Rick Steves’ – Amalfi Coast
Lonely Planet – Amalfi Coast

Pompeii and Herculaneum
Stopped in their tracks by the eruption of Mount Vesuvius in A.D. 79, Pompeii and Herculaneum offer the best look anywhere at what life in Rome must have been like around 2,000 years ago. These two cities of well-preserved ruins are yours to explore. Of the two sites, Pompeii is grander, while Herculaneum is smaller, more intimate, and more intact; both are easily reached from Naples on the Circumvesuviana commuter train. Meanwhile, still-active Vesuvius rises up on the horizon, smoldering ominously.

Rick Steves’ – Pompeii and Herculaneum
Lonely Planet – Pompeii
Lonely Planet – Herculaneum

Cinque Terre
Along a beautifully isolated six-mile stretch of the most attractive corner of the Italian Riviera lie the Cinque Terre — five (cinque) small, traffic-free towns gently and steadily carving a good life out of difficult terrain. Each village fills a ravine with a lazy hive of human activity. Calloused locals and sunburned travelers enjoy the area’s unique mix of Italian culture and nature. Enjoy the villages, pebbly beaches, swimming, hiking, or boat rides. While the Cinque Terre is now discovered and can be quite crowded, the tourists who visit appear to be some of the most happy and relaxed to be found anywhere.

Rick Steves’ – Cinque Terre
Lonely Planet – Cinque Terre

With its manicured fields, rustic farms, cypress-lined driveways, and towns clinging to nearly every hill, Tuscany is our romantic image of village Italy. Venture beyond the fringes of Florence and you’ll find a series of sun- and wine-soaked villages, each with its own appeal. Stretching from the Umbrian border to the Ligurian Sea, the landscape changes from pastoral (Crete Senesi) to rocky (Chianti) to mountainous (the Montagnola) to flat and brushed with sea breezes (Pisa).

Rick Steves’ – Tuscany
Lonely Planet – Tuscany

For more ideas about traveling in Italy, visit:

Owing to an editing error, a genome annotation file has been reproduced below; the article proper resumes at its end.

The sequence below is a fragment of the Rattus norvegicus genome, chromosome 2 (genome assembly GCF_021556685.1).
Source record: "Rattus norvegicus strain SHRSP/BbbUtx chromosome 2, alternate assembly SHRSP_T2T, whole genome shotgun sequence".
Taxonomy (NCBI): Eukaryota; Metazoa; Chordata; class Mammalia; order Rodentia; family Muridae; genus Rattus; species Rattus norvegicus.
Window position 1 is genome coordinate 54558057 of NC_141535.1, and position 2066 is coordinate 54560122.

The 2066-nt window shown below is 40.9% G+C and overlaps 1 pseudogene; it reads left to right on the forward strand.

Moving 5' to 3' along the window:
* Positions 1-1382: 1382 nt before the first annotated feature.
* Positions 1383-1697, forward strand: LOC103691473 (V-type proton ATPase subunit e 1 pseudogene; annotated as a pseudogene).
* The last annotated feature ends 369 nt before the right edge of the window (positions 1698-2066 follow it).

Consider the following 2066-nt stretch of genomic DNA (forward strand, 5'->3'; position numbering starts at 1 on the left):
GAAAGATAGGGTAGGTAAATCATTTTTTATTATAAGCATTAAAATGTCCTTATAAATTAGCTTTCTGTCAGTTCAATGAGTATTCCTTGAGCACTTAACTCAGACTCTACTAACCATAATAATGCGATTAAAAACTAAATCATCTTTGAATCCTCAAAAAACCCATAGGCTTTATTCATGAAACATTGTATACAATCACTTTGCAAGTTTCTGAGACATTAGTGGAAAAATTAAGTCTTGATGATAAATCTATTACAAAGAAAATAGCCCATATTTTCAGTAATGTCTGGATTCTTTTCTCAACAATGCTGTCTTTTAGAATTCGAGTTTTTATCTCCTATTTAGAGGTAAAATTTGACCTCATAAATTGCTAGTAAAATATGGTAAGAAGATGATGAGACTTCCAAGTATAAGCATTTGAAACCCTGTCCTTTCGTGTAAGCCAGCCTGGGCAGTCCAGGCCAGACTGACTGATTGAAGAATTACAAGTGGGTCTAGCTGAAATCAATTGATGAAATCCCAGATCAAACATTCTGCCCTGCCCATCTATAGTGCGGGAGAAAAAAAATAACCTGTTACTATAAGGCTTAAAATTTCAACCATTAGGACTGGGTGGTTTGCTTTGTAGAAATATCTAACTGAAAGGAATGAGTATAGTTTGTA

Italy Explained – Day Trips from Naples
Italylogue – 20 Things Everyone Should Do in Italy

Travel Assistance

Support Site Tickets & Travel

Tickets & Travel is part of Navy Community Recreation. In Naples, the offices are located at Support Site and Capodichino. Services include one day tours, extended tours, hotel reservations, discount attraction tickets, cruise, airline, and train bookings and more.

Support Site Tickets & Travel
Bldg. 2091
US Naval Support Site, Gricignano d’Aversa 09618

Phone: 081-811-7909
DSN: 629-7909
On Base: 314-629-7909

Mon-Fri: 9 a.m.-5 p.m.
Sat: 10 a.m.-5 p.m.
Sat & US Holidays: Closed

Website: Navy MWR Naples Tickets and Travel

Food and Wine Tours

A food tour is essentially a guided walking tour that lasts a few hours and centers around tasting local foods of the place. The guide pre-plans stops (usually around 4-5) giving visitors tastes of each food or drink. A food tour might start in the market or at a cheese shop. You may then continue to a couple specialty food shops or restaurants for tastes of local specialties. Then, the tour may wrap up with a gelato or sweets in a bakery. Many food tours in Italy also include wine pairings. This is a popular way to experience Italian culture and the amazing cuisine the country has to offer.

Italy Beyond the Obvious – Food Tours in Italy
Culinary Tours of Italy – USA Today
Trip Advisor Food and Drink Tours – Italy

Government Lodging

The following seven locations are available for accommodations in Italy:

Navy Lodge Naples
Naval Support Activity
PSC 808, Box 38
FPO, AE 09618-0038
Reservations: 1-800-628-9466

Navy Lodge Sigonella
Naval Air Station
PSC 824, Box 07
FPO, AE 09623-0001
Reservations: 1-800-628-9466
DSN: 314-624-4082

Air Force Inn – Italy
Aviano AB, Italy
Mountain View Lodge
Flightline Zappala Area
Bldg #1484
(Unit 6122 Box #45)
APO AE 09604-2245
Reservations: 888-235-6343
DSN: 632-4040 Ext. 4504

Army Lodging
Casa Toscana
Camp Darby
56108 Tirrenna-Pisa Italy
Reservations: 011-39-050-47580

Army Lodging
Ederle Inn
Caserma Ederle
36100 Vicenza, Italy
Reservations: 011-39-0444-71-8034

Navy Gateway Inns & Suites – Sigonella
Sigonella NAS
PSC 812 Box 2170
FPO AE 09627-2170
SS 417 Catania-Gela
Reservations: 1-877-NAVYBED (628-9233)

Navy Gateway Inns & Suites – Naples
Naples NSA
PSC 817 Box 7
FPO AE 09622-1000
Reservations: 1-877-NAVYBED (628-9233)

DoD Lodging Italy

Government Lodging can also be found in the following countries: Belgium, England, Germany, Greece, Portugal, Spain, and Turkey. For more information, visit: DoD Lodging Europe

Helpful Links